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|* A New York Times Notable Book * "The richest, freshest, most fun book on genetics in some time." -- The New York Times Book Review We are doomed to repeat history if we fail to learn from it, but how are we affected by the forces that are invisible to us? In The Invisible History of the Human Race Christine Kenneally draws on cutting-edge research to reveal how both historical artifacts and DNA tell us where we come from and where we may be going. While some books explore our genetic inheritance and popular television shows celebrate ancestry, this is the first book to explore how everything from DNA to emotions to names and the stories that form our lives are all part of our human legacy. Kenneally shows how trust is inherited in Africa, silence is passed down in Tasmania, and how the history of nations is written in our DNA. From fateful, ancient encounters to modern mass migrations and medical diagnoses, Kenneally explains how the forces that shaped the history of the world ultimately shape each human who inhabits it. The Invisible History of the Human Race is a deeply researched, carefully crafted and provocative perspective on how our stories, psychology, and genetics affect our past and our future.|
|Publisher||Penguin Publishing Group|
|eBay Product ID (ePID)||208720787|
|Product Key Features|
|Additional Product Features|
|Number of Pages||368 Pages|
|Lc Classification Number||Cb69|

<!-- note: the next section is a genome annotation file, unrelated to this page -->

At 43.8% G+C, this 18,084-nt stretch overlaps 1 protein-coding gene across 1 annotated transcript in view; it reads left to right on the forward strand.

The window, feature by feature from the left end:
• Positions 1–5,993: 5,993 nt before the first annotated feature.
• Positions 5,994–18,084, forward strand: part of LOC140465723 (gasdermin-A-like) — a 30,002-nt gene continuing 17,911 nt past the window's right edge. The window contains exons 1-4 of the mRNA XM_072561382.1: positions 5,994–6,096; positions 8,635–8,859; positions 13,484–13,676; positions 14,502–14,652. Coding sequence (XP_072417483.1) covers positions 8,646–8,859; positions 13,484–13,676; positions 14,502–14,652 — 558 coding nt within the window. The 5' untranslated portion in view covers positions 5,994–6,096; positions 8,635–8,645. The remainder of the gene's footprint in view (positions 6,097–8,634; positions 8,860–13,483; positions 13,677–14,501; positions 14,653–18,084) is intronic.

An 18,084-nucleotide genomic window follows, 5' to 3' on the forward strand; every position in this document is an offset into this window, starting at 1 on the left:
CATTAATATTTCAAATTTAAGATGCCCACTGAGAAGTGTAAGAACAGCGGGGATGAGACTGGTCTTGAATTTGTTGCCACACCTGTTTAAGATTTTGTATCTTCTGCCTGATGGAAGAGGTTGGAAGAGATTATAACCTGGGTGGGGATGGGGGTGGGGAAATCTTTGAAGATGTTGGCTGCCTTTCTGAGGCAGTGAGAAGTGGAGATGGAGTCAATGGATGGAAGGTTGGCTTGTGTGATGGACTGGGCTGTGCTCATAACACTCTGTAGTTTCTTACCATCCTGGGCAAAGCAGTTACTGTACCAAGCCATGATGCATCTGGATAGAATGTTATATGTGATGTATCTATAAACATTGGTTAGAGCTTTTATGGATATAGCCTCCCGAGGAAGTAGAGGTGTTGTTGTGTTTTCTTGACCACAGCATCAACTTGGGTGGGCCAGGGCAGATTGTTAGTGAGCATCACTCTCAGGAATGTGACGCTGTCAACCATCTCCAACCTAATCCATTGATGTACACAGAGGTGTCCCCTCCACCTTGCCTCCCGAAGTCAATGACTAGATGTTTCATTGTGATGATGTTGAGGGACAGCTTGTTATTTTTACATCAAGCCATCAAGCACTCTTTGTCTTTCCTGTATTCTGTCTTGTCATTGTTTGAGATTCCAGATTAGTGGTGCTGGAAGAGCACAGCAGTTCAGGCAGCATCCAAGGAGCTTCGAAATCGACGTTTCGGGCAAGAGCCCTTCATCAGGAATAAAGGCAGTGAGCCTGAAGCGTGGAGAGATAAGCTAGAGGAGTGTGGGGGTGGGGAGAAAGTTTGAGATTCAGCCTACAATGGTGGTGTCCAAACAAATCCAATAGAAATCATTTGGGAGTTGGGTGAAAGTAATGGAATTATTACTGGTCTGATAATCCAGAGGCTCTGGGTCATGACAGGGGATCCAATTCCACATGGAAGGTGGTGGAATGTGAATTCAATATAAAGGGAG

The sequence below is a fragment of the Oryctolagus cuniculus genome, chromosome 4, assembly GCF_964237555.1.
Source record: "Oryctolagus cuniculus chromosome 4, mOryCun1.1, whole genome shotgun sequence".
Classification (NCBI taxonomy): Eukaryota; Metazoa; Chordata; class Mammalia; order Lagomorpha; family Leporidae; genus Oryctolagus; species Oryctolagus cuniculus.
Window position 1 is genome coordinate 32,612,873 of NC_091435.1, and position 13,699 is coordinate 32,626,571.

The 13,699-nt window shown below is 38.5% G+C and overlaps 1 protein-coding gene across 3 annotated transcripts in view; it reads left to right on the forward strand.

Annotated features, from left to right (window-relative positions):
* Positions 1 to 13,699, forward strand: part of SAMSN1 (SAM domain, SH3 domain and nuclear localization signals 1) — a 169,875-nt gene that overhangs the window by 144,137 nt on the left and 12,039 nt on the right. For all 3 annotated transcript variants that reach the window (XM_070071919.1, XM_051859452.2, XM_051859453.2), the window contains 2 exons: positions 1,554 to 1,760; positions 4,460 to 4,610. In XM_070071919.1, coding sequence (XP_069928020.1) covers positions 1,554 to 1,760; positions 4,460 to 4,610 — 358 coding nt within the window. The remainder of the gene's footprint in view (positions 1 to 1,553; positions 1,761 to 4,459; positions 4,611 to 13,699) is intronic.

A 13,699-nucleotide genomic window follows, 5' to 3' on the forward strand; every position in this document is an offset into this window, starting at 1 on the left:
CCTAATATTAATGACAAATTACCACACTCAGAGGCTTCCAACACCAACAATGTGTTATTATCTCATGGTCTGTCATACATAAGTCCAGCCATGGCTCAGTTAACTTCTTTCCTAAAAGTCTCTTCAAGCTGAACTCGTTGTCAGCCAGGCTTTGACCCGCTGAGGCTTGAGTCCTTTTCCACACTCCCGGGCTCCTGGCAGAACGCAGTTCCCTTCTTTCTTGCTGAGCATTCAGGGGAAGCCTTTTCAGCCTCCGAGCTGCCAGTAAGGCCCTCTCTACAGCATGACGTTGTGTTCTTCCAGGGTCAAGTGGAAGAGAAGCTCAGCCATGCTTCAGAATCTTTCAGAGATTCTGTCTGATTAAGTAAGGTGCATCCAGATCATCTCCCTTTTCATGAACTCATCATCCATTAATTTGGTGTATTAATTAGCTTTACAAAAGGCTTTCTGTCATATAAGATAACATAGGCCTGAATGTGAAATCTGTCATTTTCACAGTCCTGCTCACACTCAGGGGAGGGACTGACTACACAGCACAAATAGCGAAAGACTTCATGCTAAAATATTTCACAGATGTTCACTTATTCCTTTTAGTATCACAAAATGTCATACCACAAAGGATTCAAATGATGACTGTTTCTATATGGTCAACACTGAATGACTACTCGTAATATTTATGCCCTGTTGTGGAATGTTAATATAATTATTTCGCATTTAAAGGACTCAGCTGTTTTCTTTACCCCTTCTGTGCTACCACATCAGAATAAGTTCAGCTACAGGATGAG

|Reviews||"The construction of identity is the concern at the heart of this original and provocative book, which employs the approaches of psychology, sociology, philosophy, and Mendelian genetics. Case studies of ethnic groups point to a complex, reciprocal relationship among DNA, culture, and environment . . . . Genetic traits, Kenneally shows, are modified by factors such as other genes, noncoding DNA, and chemical changes in the body. She suggests that one's understanding of one's identity is at least as deterministic as one's genetic inheritance. When it comes to our knowledge of DNA, Kenneally writes, 'there is still more dark matter in this particular universe than not.'" The New Yorker "[A] smart, splendid, highly entertaining look at how DNA, increasingly visible to us since we first sequenced the human genome in 2000, can 'open up tracts of human history that had been entirely obscure.' . . .While DNA may now be visible, however, it remains more hint than history. Kenneally, a journalist and linguist, shows that just as a gene usually delivers its genetic message only in conversation with an incoming chemical messenger, so our DNA tells its tales most fully only in light of the history of the people who carry and interrogate it. It takes all those threads to get the whole story. And Kenneally wants it all. . . . [W]hat will prove lasting is her evocation of how much perspective and even wisdom can be extracted from some determined digging and a bit of spit. The breadth of this book; its abundance of enthralling accounts and astonishing science; its adept, vivid writing; and Kenneally's exquisitely calibrated judgment make it the richest, freshest, most fun book on genetics in some time." The New York Times Book Review " [Questions about genealogy] can upend lives, particularly those of adoptees or descendants of slaves . . . But what receives far less attention is how genealogy can reveal secrets about all of us, at once: the emergence of our species, the political history of the world, and the origins of the social structures that dictate modern life. As Christine Kenneally writes in this engrossing new book, genealogy's boom gives us "historical transparency" as never before. T he Invisible History of the Human Race is packed with stories that make this point . . . . Ms. Kenneally points out, the categories we use to talk about race black, white, Asian, Hispanic are in large part cultural. Genetic differences among populations don't fit into clear-cut boundaries.In fact, if the genome has taught us anything, it is that our DNA has far less influence on our lives than the culture we are born into. And here lies the best argument for genealogy: It unearths nature and nurture, to make our invisible histories visible, free for all to know and to judge." The New York Times "In the current fad for omnibus histories of absolutely everything, designed to replace ancient metaphysics, perhaps, or answer some marketing brainwave, no one has succeeded in quite the way Christine Kenneally has. She approaches her task with a very specific enquiry: what is the interplay between genetics and human history? Searching for an answer, she uncovers worlds within worlds. Kenneally brings the old nurturenature debate into updated focus." Australian Book Review "A family mysterya gap where her father's father should begoaded science writer Christine Kenneally into exploring the phenomenon of identity. Kenneally goes at it full tilt, taking a machete to a jungle of genomics; reassessing the contentious practice of genealogy; unravelling the knotted realities of adoption; and pondering DNA testing. This sparkling, sometimes harrowing read is packed with intriguing interludes, such as still-speculative findings on the dark-skinned Melungeons of Appalachia.|
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